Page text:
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Week of 20 November 1998

Vol. II, No. 15

Feature Article

Chelsea schools earn federal 21st Century Learning Center grant

by Eric McHenry

The BU/Chelsea Schools Partnership has been awarded a three-year $434,356 grant to support before- and after-school activities. The money is part of a $2.2 million package of federal grants to six Massachusetts schools and school districts, the state's allotment under the federal 21st Century Community Learning Center Program.

Chelsea elementary students enrolled in Project Excellence's math and science program learn about chemical change from middle school and high school students enrolled in another Project Excellence program, the Souls of Chemistry. An ongoing series of before- and after-school activities rooted in the core curriculum, Project Excellence will receive further support through a federal 21st Century Community Learning Center grant. Photo by Vernon Doucette

Senator Edward M. Kennedy announced the grants at a November 12 ceremony in Roxbury. In addition to Chelsea, public schools in Boston, Dorchester, Hampshire, Holyoke, and Springfield will benefit from the outlay.

"These grants mean a total of 20 Massachusetts communities will be able to create high-quality learning centers that meet their children's after-school educational needs," Kennedy said. "This is important for the future of the children of the commonwealth."

In Chelsea's case, the grant will be used principally for the enhancement of existing programs developed through the BU/Chelsea Partnership -- a unique arrangement whereby the University manages the city's public schools. "This fits in really well with the comprehensive before- and after-school programs that the school department has in place already," says Sean Moriarty, associate director of A Different September Foundation, the University's fundraising arm for the Partnership. Targeting grades 6 through 12, the expansion will affect literacy education programs, summer and weekend programs, school library hours and services, telecommunications and technology education programs, and services for individuals with disabilities.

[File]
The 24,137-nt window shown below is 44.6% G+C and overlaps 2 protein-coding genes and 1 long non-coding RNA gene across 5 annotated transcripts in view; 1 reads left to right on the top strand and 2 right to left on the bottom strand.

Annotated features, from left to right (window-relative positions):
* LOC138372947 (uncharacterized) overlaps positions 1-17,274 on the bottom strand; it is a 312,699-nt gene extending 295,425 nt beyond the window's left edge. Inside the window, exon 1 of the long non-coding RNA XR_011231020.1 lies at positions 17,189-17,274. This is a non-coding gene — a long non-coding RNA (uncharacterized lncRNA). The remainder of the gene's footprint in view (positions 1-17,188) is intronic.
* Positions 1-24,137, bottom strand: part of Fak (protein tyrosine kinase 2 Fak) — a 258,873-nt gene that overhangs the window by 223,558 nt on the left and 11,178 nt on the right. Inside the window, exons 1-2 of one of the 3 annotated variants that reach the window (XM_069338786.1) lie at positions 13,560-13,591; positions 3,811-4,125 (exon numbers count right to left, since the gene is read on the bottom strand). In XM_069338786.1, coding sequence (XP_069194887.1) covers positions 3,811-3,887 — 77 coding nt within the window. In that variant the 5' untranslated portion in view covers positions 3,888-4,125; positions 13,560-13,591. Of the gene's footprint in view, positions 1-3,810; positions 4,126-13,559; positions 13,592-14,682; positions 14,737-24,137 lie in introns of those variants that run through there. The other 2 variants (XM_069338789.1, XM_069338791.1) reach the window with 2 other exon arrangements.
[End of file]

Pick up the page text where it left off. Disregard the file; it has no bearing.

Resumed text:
"We've committed a lot of resources, time, and energy to making sure we make the best possible use of the day," says Doug Sears, superintendent of Chelsea public schools, "and that's the day that extends beyond the typical school day, which in our view is painfully short. We recognize that it's important to have places for young people to be other than on the street or in situations where they're not properly cared for -- not necessarily because they're being neglected, but because their parents have to work.

Elementary school student Trang Truong assists middle school students Alex Abdou (left) and Tony Menderos in their Mirror Makers experiment, part of a Project Excellence after-school activity. By mixing four chemicals, they are able to coat the inside of a flask with a silver mirror. Photo by Vernon Doucette

"It's a tough town," he says, "a poor town, in which people are in many instances trying very hard to get on their feet or get back on their feet. They can't be in two places at once. So it's helpful to have options for kids that are meaningful and substantial, that are not just a form of time-serving."

The grant application was authored by A Different September Foundation on behalf of the Chelsea School Department, which is the award's official recipient and executor. A federal statute requires that all applicants for 21st Century Community Learning Center money be public school districts. Sears credits the foundation's help with making the award possible.

"It's a fundraising effort in which our partnership with the University was critical," he says. "Together, we bring to the work of fundraising a kind of initiative that's not typical. Districts are doing more and more of it, but we're particularly aggressive and serious about it. I think the University's investment and our long-term commitments make it easy for the federal government to approve this sort of support."

Moriarty adds that the grant is an affirmation of the Partnership's success in developing a viable curriculum. Rooted in math and science, literacy, history, and the arts, Chelsea's in-school educational framework is the basis for all before- and after-school activities and services.

"Chelsea's revamped curriculum in grades pre-K through 12 forms the foundation for all before- and after-school programs," says Moriarty, "and it is a direct result of the Partnership. The grant brings some very gratifying recognition to that fact: the federal government has decided that the BU/Chelsea Partnership, together with the city of Chelsea, is worthy of the term '21st Century Learning Center.' "